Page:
The pure volume of requests coming into your IT department can feel like a game of 8th-grade dodgeball—and you’re the star of the team. They fly in from every direction, all aimed at you: requests for application access, password resets, website fixes, new equipment, user troubleshooting; the list goes on.
You want to catch everything. You really do. But when one IT request is replaced by another, and then another, they’ll inevitably start to sail past as you dodge, duck, dip, dive, and dodge for your life. Then, one fateful ball—with some extra heat on it—smacks you right in the head when you least expect it. Tough requests could take you out of the game for a bit, all while the basic IT service requests keep piling up.
Handling each IT request at random, like a dodgeball game, is not sustainable. Many IT departments are frustrated by the number of requests coming in, especially when some are unrelated to the IT team’s core responsibilities. Here are a few strategies to help you cope with high volume and get things in order:
Sort and Prioritize
A lot of service and help systems involve ranking an IT request by ‘level.’ You or your team need to create some buckets to sort out incoming requests by urgency. Here’s an example:
- Level 1 – Emergency: These requests need immediate resolution. The website or a central system may have crashed, affecting many people, or one person is completely unable to do their job until they get help.
- Level 2 – Need: These are a high priority, but might be limited to a few affected people or more intermittent. Maybe a user can’t access email or an application, or a computer keeps freezing.
- Level 3 – Want: Lower impact items and frustrations can be punted while you deal with more urgent issues, but will need resolution within a reasonable timeframe. Puzzling malfunctions that sometimes come up, adjustments to software settings, and help using a software function on a current project might fit into this level.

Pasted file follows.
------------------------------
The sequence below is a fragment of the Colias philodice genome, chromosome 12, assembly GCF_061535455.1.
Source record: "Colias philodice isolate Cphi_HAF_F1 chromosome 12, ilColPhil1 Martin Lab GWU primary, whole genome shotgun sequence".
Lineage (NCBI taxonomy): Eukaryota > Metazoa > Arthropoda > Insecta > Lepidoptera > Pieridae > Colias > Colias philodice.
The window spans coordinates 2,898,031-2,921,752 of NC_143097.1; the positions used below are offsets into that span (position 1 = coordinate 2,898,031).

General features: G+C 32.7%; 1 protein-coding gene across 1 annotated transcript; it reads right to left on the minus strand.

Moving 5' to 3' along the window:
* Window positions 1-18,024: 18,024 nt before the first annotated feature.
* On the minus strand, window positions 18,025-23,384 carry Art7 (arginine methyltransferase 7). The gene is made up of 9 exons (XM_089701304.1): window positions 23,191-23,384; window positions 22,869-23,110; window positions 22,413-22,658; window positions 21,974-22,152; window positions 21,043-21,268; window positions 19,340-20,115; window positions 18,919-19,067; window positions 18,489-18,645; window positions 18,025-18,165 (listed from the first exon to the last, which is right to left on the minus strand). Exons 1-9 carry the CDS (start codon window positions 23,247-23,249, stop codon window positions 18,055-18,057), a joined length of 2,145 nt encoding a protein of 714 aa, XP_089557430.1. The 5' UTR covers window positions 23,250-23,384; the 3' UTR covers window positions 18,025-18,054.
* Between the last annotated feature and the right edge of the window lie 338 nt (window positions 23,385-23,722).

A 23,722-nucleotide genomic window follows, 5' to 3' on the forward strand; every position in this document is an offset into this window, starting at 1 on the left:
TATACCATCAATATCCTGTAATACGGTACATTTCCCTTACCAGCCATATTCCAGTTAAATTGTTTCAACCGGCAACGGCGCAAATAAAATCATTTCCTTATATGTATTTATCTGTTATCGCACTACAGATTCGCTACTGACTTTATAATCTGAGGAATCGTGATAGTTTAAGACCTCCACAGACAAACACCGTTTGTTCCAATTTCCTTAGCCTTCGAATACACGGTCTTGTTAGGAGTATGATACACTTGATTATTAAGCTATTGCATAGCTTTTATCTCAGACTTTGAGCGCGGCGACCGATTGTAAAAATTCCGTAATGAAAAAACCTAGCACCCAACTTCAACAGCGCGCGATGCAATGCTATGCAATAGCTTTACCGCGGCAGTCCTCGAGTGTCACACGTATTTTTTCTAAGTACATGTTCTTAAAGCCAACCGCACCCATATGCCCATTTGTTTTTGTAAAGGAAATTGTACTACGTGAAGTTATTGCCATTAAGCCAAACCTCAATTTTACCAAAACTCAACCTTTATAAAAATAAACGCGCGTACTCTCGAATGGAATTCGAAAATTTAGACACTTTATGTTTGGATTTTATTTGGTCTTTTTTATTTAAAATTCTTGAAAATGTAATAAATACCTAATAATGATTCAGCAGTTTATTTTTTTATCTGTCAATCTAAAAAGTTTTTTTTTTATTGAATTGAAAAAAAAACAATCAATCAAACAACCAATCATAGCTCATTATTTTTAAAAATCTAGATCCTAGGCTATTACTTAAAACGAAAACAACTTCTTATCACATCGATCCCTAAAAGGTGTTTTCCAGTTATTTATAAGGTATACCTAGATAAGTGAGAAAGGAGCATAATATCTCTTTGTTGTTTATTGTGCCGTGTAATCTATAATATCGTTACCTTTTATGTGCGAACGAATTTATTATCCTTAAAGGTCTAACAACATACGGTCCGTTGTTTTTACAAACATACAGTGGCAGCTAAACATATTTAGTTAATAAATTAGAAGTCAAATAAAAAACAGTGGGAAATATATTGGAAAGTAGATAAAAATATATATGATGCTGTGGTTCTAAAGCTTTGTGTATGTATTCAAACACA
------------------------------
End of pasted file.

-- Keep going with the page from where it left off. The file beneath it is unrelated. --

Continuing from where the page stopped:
- Level 4 – Wish List: Save this category for items that are a low priority, not time-sensitive, and can be completed whenever you have a free moment. Think of equipment swaps or inquiries about new tech features.
Try to move IT service request fulfillment away from leadership and as close to the front lines as possible. In a perfect world, this would mean customer self-service. Consider these two options:
- A Comprehensive IT Knowledge Base: Searchable articles and FAQs empower users to help themselves.
- A Self-Service Portal: Make sure it’s accessible, easy to navigate, uses a familiar login, and is widely promoted within your organization.
Automate as Much as Possible
The more request automation you use, the more you eliminate common, repetitive tasks from your team’s workload. Try strategies like:
- Boiler-Plate Responses: Automated, “canned” email responses to certain kinds of IT support requests (through your service portal) can give useful info to the user while reducing the burden on your team.
- Triaging: Use a chatbot or responsive request form to automatically route requests to the most appropriate person for fast resolution.
- Pre-Approvals: A new employee could submit a request for access to software. Automatically approve and grant access with a pre-approval process.
- A Customizable Form Builder: Ditch the scattershot emails and control incoming requests with a responsive form that collects precisely the info you need every time.
Share the Load
Set up a rotation within the team, so each member handles a heavier IT request load in turns. This prevents burnout and avoids gaps when people go on vacation. You could also assign requests by pairing experience levels with task complexity, or matching user needs to team member expertise.
With the right technology and organizational tactics, IT requests go from dodgeball to a simple game of catch.